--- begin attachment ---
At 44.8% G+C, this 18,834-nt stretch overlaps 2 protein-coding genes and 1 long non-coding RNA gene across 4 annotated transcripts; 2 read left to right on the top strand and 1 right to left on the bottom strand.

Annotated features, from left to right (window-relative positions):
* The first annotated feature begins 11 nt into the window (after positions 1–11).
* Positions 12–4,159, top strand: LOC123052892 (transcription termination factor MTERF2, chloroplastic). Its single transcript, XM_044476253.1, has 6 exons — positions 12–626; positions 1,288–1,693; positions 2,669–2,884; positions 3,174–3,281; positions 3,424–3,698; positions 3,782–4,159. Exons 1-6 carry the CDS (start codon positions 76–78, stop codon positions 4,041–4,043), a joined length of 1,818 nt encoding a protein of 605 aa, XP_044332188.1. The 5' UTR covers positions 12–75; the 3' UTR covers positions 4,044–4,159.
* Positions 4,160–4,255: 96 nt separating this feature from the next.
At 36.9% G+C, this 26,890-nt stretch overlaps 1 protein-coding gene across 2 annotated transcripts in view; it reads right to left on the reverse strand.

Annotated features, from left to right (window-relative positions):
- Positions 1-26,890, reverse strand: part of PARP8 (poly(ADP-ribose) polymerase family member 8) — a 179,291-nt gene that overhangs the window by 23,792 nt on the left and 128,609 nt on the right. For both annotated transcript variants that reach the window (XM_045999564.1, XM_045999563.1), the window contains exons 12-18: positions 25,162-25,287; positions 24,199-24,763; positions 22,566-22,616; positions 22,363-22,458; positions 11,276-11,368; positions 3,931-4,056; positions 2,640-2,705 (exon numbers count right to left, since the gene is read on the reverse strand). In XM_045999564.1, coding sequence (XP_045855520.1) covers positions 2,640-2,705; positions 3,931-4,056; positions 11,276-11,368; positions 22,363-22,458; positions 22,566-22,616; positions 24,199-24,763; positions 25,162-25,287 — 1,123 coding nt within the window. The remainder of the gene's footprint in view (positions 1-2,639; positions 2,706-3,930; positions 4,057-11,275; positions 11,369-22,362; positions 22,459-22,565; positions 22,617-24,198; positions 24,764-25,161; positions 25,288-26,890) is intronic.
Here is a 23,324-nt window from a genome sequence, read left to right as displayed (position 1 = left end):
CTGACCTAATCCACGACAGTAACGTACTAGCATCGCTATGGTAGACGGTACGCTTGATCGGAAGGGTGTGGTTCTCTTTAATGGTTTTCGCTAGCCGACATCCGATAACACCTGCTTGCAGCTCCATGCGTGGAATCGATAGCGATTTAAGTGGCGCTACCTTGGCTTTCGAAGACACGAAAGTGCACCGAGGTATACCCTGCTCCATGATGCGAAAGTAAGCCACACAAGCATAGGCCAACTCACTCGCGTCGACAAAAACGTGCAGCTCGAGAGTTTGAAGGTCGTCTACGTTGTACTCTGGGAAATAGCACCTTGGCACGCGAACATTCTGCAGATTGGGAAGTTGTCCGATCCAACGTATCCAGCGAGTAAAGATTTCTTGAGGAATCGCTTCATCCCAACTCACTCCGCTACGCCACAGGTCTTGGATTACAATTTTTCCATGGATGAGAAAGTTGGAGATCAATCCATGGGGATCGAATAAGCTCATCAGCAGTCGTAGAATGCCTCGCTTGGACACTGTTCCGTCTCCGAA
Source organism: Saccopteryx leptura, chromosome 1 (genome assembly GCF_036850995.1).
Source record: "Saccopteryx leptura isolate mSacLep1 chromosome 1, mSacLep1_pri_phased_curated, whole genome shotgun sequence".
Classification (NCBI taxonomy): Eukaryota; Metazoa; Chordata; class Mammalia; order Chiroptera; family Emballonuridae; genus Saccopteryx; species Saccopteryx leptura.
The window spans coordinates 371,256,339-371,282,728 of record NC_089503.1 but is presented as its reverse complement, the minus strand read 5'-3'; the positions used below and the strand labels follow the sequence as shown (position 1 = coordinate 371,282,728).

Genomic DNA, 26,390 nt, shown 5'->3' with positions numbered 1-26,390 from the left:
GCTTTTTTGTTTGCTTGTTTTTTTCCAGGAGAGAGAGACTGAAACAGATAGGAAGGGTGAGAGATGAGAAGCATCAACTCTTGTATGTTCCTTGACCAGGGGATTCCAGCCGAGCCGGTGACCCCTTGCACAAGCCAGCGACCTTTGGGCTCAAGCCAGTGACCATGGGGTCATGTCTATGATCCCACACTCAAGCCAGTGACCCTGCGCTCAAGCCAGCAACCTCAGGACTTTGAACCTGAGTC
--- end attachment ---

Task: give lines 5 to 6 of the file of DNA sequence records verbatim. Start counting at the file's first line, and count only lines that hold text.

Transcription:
* Positions 4,160–4,255: 96 nt separating this feature from the next.
At 36.9% G+C, this 26,890-nt stretch overlaps 1 protein-coding gene across 2 annotated transcripts in view; it reads right to left on the reverse strand.